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JasonB05/04/2011 17:37:21
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Well if there was no friction in the bearing you would just add weight to the high leg until it sat horizontally. This would be static balance dynamic may need the weight placing at a different length from the centre with weight increased as it gets closer.
 
Actual measuring could be done with a height gauge.
 
Jason
Les Jones 105/04/2011 17:51:21
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Hi Gray,
Could we have some more detail of the nature of the spherical bearing ?
 
Les.

blowlamp05/04/2011 18:21:19
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If I understand the problem correctly, then provided all the arms are at an accurate 90 deg to one another, you could attach a weight to one of them (à la plumb bob), and let it find it's own level.

 

Martin.


 

Edited By blowlamp on 05/04/2011 18:22:33

JasonB05/04/2011 18:30:20
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I would have thought a 550mm cross would easily sit on a 600sq plate if set across the diagonals.
 
If the holder is in the way then balance the spider off the holder by suspending it from one of the mulls with the surface plate sat on the table or just move the table about under it and measure upwards.
 
Can you post a picture as we may be missing something
 
Jason

Edited By JasonB on 05/04/2011 18:32:19

Les Jones 105/04/2011 18:40:16
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Hi Gray,
Are we allowed to assume that the tables in the milling machines are accurately horizontal in both the X and Y directions ?
Les.

JasonB05/04/2011 18:55:57
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Just use an extended arm on the height gauge to reach beyond the edge of the table or to give enough reach so you can get at the one over the base.
 
In theory the base does not have to be sitting on teh surface plate or even be level as teh bearing will allow the spider to find its own level, the surface plate will need to be perfectly level.
 
Still can't see why a 550mm cross does not fit on the 848mm diagonals?and if you had it laid out diaginally teh arms would be NE, SE, SW & NW not N ,E, S & W

Edited By JasonB on 05/04/2011 18:59:03

Terryd05/04/2011 21:18:35
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hi Graham,
 
I have some ideas in my head but would like to see a picture or drawing of the item we are discussing before firming these ideas up to a workable solution.
 
Best regards
 
Terry
Les Jones 105/04/2011 21:51:16
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Hi Gray,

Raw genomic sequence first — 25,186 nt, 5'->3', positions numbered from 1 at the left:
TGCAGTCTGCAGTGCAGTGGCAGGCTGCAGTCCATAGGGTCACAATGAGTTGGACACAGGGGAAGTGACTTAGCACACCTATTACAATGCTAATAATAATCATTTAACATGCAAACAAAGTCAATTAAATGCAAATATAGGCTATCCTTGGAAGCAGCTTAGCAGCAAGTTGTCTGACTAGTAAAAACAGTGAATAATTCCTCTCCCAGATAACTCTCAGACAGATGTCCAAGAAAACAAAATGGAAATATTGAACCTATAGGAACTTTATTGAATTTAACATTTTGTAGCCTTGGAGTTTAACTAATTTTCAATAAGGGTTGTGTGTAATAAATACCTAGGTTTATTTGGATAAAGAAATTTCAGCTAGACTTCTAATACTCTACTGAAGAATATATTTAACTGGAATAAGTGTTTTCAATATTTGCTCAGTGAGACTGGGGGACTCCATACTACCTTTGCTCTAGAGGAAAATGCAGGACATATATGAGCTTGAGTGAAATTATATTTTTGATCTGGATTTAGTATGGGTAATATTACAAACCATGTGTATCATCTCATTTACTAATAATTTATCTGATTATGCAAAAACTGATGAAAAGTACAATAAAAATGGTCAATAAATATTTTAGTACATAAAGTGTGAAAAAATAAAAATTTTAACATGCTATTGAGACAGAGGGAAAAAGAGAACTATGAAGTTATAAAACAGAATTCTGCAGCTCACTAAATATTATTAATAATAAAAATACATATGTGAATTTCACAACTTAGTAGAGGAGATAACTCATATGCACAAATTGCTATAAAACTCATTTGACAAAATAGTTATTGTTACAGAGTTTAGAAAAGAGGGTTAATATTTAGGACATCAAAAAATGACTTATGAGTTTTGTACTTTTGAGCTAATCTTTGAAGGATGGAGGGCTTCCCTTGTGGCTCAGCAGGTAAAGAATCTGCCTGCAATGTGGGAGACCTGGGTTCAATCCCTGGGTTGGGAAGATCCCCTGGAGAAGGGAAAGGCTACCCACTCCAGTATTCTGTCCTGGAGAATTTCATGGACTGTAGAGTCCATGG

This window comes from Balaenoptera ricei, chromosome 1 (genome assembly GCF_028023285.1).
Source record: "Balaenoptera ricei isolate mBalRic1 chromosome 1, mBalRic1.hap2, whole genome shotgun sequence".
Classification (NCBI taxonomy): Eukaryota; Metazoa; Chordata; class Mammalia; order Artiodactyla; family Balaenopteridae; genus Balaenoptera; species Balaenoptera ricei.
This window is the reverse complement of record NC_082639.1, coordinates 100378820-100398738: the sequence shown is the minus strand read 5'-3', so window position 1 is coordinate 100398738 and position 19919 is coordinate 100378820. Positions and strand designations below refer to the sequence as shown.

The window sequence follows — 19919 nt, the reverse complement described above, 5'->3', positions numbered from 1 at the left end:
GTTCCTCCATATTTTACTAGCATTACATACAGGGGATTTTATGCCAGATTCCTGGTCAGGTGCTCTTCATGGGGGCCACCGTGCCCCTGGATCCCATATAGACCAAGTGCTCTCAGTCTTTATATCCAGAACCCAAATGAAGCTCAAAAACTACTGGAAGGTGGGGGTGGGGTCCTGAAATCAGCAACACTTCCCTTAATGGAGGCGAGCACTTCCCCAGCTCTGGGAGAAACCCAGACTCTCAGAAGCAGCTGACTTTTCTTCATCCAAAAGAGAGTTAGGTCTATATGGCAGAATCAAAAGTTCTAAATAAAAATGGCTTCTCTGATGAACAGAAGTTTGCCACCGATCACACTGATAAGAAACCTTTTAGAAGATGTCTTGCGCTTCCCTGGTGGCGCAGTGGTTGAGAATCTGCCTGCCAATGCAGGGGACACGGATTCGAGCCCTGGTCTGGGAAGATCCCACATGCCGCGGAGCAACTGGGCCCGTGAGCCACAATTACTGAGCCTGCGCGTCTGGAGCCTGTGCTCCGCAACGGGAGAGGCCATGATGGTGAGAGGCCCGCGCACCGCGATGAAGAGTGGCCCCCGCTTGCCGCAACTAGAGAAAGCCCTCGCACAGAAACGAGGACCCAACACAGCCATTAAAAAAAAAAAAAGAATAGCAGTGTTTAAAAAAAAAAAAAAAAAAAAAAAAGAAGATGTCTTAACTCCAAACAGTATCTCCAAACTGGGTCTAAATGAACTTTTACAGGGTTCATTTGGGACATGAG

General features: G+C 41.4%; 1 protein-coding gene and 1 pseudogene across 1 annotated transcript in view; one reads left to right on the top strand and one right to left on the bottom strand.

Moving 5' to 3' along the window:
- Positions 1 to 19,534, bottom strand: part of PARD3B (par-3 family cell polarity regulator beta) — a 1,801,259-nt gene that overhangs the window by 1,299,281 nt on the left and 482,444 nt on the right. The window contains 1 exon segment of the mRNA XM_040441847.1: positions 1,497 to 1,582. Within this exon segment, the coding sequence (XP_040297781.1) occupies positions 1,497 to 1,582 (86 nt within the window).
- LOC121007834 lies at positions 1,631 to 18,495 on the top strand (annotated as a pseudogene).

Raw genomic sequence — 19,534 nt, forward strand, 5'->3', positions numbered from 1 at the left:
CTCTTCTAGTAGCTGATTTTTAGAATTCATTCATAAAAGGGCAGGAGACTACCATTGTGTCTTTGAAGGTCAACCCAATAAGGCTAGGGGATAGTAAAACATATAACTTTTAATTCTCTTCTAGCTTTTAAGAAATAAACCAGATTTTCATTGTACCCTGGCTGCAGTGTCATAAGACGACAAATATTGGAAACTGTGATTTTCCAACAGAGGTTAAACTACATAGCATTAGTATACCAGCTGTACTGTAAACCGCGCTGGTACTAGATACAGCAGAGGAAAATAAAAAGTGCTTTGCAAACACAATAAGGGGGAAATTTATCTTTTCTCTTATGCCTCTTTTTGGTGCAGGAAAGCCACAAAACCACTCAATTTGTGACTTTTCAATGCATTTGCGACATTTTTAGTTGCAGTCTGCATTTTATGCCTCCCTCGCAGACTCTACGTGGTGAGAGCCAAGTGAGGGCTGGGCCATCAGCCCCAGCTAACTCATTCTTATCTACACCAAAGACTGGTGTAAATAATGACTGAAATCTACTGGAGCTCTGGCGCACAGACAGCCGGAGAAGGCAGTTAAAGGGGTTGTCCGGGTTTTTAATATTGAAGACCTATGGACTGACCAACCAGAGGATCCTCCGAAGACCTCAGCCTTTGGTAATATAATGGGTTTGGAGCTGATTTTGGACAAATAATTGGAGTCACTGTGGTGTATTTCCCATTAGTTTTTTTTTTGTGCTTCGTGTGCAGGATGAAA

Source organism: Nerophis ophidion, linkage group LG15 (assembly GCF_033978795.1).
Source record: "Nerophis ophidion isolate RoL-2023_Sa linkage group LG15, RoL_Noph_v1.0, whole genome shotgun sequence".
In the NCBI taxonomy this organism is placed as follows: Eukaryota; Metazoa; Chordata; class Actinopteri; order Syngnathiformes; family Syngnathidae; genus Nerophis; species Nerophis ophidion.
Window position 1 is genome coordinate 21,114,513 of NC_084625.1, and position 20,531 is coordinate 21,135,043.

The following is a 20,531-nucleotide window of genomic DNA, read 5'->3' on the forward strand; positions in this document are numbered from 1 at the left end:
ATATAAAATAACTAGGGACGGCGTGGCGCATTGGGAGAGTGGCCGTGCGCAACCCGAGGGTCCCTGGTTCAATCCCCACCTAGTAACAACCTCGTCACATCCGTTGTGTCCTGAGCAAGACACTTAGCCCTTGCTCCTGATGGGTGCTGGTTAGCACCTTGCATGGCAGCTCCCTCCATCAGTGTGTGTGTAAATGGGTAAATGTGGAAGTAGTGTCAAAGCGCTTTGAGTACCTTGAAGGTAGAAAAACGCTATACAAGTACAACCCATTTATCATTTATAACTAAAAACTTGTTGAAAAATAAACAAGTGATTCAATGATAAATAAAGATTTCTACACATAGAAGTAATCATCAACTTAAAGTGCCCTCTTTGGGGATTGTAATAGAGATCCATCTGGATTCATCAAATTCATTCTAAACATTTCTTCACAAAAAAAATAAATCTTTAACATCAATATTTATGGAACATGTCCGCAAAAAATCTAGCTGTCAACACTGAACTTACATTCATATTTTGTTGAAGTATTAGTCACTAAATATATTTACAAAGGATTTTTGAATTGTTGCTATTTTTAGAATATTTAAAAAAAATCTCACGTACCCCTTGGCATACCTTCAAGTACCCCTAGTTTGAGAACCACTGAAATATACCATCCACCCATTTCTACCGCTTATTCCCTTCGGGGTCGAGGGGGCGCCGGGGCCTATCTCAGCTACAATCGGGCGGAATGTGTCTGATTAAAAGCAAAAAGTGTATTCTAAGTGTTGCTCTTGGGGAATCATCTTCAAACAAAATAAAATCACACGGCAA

First if there are no existing points at an equal distance from the centre of the spider on each arm and near the outer end of the arms then create such a mark on each arm. Place the spider on its support on the table of the Bridgeport. (I am assuming there is a DRO on the Z axis.) position the table such that the centre of the spherical bearing is directly under the spindle. Without more detail I do not know what the best way to achieve this alignment. Find a way to mount the laser on the spindle pointing down at a shallow angle from the horizontal. I would suggest about 11 degrees as this would cause the spot on the arms of the spider to move about 5 times the vertical distance moved. With the spot projected onto one of the arms adjust the Z axis until one edge of the spot is on the reference mark on that arm. Make a note of the Z axis DRO reading. rotate the spindle to put the spot on the next arm and repeat the procedure. Repeat on the final two arms. A variation on this idea would be to use an arm mounted in the spindle with something like an electronic edge finder on the end and use this to measure the height of each arm.
 
Les.
chris stephens05/04/2011 22:09:37
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Hi Gray,
Please bear in mind that none of us have seen the item in question, but if you add four identical weight mirrors on the four legs and shone your laser at them in turn and watched the reflection on a distant wall, it might give you a clue. Think galvanometer. The mirrors are easier to match for weight before fitting by the judicial use of plasticine.
chriStephens
EDIT the symmetrical fitting of the mirrors might be a problem but we can't do everything for you. 

Edited By chris stephens on 05/04/2011 22:11:33